Planned Parenthood receives about a third of its money in government grants and contracts (about $360 million in 2009).[45] By law, federal funding cannot be allocated for abortions,[46] but some opponents of abortion have argued that allocating money to Planned Parenthood for the provision of other medical services “frees up” funds to be re-allocated for abortion.[4][47]

A coalition of national and local pro-life groups have lobbied federal and state government to stop funding Planned Parenthood, and as a result, Republican federal and state legislators have proposed legislation to reduce the funding levels.[46][48] Some six states have gone ahead with such proposals.[4][49][50][51] In some cases, the courts have overturned such actions, citing conflict with federal or other state laws, and in others, the federal executive branch has provided funding in lieu of the states.[50][51][52] In other cases, complete or partial defunding of Planned Parenthood has gone through successfully.[53][54]

Planned Parenthood is also funded by private donors, with a membership base of over 700,000 active donors whose contributions account for approximately one quarter of the organization’s revenue.[55] Large donors also contribute a substantial portion of the organization’s budget; past donors have included the Bill & Melinda Gates Foundation, Buffett Foundation, Ford Foundation, Turner Foundation, the Cullmans and others.[56][57][58][59] The Bill & Melinda Gates Foundation’s contributions to the organization have been specifically marked to avoid funding abortions.[56] Some, such as the Buffett Foundation, have supported reproductive health that can include abortion services.[56] Pro-life groups have advocated the boycott of donors to Planned Parenthood.[60]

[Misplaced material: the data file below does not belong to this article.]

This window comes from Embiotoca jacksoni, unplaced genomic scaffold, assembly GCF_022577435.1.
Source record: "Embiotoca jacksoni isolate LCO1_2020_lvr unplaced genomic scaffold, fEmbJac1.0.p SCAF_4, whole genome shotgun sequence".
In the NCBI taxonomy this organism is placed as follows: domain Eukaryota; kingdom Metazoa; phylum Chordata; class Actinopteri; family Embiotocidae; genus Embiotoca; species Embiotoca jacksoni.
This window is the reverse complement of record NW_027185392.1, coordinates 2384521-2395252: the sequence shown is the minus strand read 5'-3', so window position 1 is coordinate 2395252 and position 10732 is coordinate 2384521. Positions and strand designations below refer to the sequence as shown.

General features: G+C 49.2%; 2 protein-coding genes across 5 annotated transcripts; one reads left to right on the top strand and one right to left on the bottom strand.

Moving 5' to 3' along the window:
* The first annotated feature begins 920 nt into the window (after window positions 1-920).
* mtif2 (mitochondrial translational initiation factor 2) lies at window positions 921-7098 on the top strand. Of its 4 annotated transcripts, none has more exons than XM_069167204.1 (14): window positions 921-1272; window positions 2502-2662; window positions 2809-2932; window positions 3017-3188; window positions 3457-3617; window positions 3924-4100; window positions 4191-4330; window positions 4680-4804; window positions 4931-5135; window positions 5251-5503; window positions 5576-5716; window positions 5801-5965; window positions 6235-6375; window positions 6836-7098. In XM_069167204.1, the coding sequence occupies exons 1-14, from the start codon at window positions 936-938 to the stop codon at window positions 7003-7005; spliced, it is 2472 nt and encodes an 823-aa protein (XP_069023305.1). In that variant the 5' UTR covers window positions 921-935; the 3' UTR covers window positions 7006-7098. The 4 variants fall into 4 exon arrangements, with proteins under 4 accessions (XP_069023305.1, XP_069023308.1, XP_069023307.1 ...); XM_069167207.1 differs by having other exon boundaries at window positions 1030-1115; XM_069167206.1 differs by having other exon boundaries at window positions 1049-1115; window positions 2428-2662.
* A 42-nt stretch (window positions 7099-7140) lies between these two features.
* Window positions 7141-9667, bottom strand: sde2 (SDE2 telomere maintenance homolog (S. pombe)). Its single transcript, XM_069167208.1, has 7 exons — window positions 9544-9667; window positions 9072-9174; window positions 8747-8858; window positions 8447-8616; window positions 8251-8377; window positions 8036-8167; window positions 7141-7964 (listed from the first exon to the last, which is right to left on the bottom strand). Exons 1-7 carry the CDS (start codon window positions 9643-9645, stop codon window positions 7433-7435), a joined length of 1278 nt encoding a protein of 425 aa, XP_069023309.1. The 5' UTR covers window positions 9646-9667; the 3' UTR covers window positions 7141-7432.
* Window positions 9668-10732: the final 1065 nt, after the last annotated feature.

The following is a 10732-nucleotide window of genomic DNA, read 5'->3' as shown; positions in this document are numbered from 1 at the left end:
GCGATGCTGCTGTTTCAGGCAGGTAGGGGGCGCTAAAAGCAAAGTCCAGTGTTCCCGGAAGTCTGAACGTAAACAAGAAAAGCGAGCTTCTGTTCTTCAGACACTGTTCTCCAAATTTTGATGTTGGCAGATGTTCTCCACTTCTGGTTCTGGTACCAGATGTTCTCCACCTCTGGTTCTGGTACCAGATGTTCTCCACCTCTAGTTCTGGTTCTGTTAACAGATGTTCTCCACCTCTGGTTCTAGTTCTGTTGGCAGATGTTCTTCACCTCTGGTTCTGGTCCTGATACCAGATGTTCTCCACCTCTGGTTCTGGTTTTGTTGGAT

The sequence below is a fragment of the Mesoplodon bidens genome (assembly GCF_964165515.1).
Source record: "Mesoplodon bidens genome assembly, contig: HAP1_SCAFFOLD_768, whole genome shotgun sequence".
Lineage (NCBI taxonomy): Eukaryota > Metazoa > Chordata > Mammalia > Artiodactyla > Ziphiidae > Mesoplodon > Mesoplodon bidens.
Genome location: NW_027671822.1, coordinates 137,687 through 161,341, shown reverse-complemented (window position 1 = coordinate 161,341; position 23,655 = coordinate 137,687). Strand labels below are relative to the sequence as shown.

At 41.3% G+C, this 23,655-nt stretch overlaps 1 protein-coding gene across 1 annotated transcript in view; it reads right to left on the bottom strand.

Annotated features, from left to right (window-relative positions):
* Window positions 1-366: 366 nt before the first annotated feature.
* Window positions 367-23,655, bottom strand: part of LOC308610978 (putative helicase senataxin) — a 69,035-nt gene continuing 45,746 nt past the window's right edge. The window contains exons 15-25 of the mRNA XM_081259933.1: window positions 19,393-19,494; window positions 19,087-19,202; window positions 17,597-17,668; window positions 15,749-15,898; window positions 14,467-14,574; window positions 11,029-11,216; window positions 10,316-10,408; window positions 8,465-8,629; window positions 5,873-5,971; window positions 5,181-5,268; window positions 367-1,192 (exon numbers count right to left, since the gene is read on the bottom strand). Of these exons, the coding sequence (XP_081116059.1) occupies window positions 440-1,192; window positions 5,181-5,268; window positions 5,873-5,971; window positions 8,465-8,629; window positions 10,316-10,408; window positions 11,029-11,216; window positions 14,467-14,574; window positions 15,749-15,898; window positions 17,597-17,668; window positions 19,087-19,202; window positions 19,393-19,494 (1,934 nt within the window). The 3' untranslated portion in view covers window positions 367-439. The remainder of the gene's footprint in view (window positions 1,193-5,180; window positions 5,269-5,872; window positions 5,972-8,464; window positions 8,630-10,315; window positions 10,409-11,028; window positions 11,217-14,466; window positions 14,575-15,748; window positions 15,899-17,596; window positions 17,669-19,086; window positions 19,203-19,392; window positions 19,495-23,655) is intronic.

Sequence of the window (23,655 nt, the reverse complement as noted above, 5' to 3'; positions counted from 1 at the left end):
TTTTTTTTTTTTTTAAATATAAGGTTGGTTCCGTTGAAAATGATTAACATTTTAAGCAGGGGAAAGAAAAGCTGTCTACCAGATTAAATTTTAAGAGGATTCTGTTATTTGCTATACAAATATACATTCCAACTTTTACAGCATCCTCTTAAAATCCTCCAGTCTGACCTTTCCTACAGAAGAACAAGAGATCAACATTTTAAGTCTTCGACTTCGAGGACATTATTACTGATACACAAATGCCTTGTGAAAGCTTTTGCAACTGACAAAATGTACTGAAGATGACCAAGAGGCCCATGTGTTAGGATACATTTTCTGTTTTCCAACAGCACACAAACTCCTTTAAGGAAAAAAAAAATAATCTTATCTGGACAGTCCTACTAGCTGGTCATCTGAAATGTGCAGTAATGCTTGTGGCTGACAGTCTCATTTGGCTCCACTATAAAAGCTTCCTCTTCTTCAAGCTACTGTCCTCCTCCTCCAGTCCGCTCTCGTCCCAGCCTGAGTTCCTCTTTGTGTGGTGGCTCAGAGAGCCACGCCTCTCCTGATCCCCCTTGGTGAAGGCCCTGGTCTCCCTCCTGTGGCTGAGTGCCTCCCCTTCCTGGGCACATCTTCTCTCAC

Stand on political and legal issues